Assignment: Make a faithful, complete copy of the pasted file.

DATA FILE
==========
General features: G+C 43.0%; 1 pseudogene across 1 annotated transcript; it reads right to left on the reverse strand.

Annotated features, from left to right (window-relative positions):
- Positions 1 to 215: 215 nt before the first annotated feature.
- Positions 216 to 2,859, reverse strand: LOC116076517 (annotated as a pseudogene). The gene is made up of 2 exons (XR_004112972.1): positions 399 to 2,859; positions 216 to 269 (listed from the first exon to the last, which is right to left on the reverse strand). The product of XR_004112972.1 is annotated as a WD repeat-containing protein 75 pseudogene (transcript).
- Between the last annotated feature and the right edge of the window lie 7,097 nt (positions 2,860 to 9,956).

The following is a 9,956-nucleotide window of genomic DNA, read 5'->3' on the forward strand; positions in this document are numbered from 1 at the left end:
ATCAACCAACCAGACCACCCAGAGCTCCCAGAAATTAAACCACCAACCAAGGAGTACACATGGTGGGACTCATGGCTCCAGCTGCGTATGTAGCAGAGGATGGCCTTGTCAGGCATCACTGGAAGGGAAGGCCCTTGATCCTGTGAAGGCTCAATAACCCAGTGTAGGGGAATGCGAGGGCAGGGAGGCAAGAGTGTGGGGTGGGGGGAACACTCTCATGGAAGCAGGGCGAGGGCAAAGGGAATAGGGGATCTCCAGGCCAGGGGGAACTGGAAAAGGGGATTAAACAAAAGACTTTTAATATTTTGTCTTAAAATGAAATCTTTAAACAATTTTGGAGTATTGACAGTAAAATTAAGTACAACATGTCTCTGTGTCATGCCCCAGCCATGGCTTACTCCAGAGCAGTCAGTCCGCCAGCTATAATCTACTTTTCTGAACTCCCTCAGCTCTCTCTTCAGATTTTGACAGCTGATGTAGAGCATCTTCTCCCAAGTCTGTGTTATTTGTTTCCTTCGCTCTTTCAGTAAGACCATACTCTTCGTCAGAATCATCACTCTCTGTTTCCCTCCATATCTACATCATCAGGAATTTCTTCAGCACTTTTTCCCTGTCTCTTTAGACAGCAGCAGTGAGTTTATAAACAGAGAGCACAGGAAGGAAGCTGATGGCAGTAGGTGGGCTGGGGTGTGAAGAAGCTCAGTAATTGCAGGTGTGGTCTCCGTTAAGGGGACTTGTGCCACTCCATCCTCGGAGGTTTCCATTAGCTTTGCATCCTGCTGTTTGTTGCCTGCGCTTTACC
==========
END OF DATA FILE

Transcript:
General features: G+C 43.0%; 1 pseudogene across 1 annotated transcript; it reads right to left on the reverse strand.

Annotated features, from left to right (window-relative positions):
- Positions 1 to 215: 215 nt before the first annotated feature.
- Positions 216 to 2,859, reverse strand: LOC116076517 (annotated as a pseudogene). The gene is made up of 2 exons (XR_004112972.1): positions 399 to 2,859; positions 216 to 269 (listed from the first exon to the last, which is right to left on the reverse strand). The product of XR_004112972.1 is annotated as a WD repeat-containing protein 75 pseudogene (transcript).
- Between the last annotated feature and the right edge of the window lie 7,097 nt (positions 2,860 to 9,956).

The following is a 9,956-nucleotide window of genomic DNA, read 5'->3' on the forward strand; positions in this document are numbered from 1 at the left end:
ATCAACCAACCAGACCACCCAGAGCTCCCAGAAATTAAACCACCAACCAAGGAGTACACATGGTGGGACTCATGGCTCCAGCTGCGTATGTAGCAGAGGATGGCCTTGTCAGGCATCACTGGAAGGGAAGGCCCTTGATCCTGTGAAGGCTCAATAACCCAGTGTAGGGGAATGCGAGGGCAGGGAGGCAAGAGTGTGGGGTGGGGGGAACACTCTCATGGAAGCAGGGCGAGGGCAAAGGGAATAGGGGATCTCCAGGCCAGGGGGAACTGGAAAAGGGGATTAAACAAAAGACTTTTAATATTTTGTCTTAAAATGAAATCTTTAAACAATTTTGGAGTATTGACAGTAAAATTAAGTACAACATGTCTCTGTGTCATGCCCCAGCCATGGCTTACTCCAGAGCAGTCAGTCCGCCAGCTATAATCTACTTTTCTGAACTCCCTCAGCTCTCTCTTCAGATTTTGACAGCTGATGTAGAGCATCTTCTCCCAAGTCTGTGTTATTTGTTTCCTTCGCTCTTTCAGTAAGACCATACTCTTCGTCAGAATCATCACTCTCTGTTTCCCTCCATATCTACATCATCAGGAATTTCTTCAGCACTTTTTCCCTGTCTCTTTAGACAGCAGCAGTGAGTTTATAAACAGAGAGCACAGGAAGGAAGCTGATGGCAGTAGGTGGGCTGGGGTGTGAAGAAGCTCAGTAATTGCAGGTGTGGTCTCCGTTAAGGGGACTTGTGCCACTCCATCCTCGGAGGTTTCCATTAGCTTTGCATCCTGCTGTTTGTTGCCTGCGCTTTACC